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Colouring Porcelain


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#1 High Bridge Pottery

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Posted 24 May 2013 - 01:20 PM

What is the best way to colour porcelain black? My thoughts were just to try adding some black iron oxide to the slip.

Looking to make slip cast moulds for cups and saucers to be black on the outside and white on the inside.

#2 Stuart Altmann

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Posted 24 May 2013 - 01:55 PM

What is the best way to colour porcelain black? My thoughts were just to try adding some black iron oxide to the slip.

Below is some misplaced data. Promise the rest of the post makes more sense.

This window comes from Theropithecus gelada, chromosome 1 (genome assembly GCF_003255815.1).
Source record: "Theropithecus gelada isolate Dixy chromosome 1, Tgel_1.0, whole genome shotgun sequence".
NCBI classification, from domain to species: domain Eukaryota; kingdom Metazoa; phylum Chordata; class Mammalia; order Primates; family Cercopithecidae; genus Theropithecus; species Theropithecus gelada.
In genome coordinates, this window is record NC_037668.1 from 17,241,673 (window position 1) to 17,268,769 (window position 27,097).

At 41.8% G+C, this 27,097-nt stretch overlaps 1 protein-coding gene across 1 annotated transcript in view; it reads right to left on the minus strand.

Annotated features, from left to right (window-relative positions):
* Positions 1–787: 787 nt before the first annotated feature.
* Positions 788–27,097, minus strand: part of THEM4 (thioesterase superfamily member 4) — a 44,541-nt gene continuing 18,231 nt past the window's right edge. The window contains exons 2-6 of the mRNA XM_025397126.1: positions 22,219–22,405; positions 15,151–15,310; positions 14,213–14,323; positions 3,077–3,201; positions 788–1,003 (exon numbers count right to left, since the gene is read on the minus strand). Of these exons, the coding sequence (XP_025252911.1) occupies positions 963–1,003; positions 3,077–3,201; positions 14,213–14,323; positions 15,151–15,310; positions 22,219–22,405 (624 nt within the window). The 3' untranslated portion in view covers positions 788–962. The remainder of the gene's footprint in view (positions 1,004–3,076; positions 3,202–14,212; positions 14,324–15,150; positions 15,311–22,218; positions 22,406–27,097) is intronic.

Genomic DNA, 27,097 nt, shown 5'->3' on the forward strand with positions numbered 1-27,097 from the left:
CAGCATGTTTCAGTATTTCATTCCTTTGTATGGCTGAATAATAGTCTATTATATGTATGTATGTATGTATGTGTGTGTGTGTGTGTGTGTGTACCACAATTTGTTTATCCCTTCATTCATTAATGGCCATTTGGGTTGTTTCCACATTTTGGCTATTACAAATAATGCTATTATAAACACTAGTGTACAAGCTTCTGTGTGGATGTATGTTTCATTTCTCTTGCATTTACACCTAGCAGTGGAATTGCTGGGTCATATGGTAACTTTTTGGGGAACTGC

Looking to make slip cast moulds for cups and saucers to be black on the outside and white on the inside.



Reply by Stuart Altmann: Iron oxides can produce a surprising range of colors, depending just on firing temperature and kiln atmosphere during firing alone. That is because iron has five(?) oxides, each with its own color. For example, a common, simple iron glaze recipe from Penland--I'm on the road now and don't have the formula memorized--starts with Fe2O3 (common 'red rust' ) and gives either a dark tomato red or jet black. In cone 10-11 in electric oxidation firing, this gives a dark tomato red, with various amounts of irregular black splotches.

#3 Marcia Selsor

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Posted 24 May 2013 - 03:31 PM

I thought Chris would jump in here. This is her area of expertise
. I would recommend using Black mason Stain #6600.
But check the blogs on Chris's website.
http://ccpottery.com

Marcia

#4 bigDave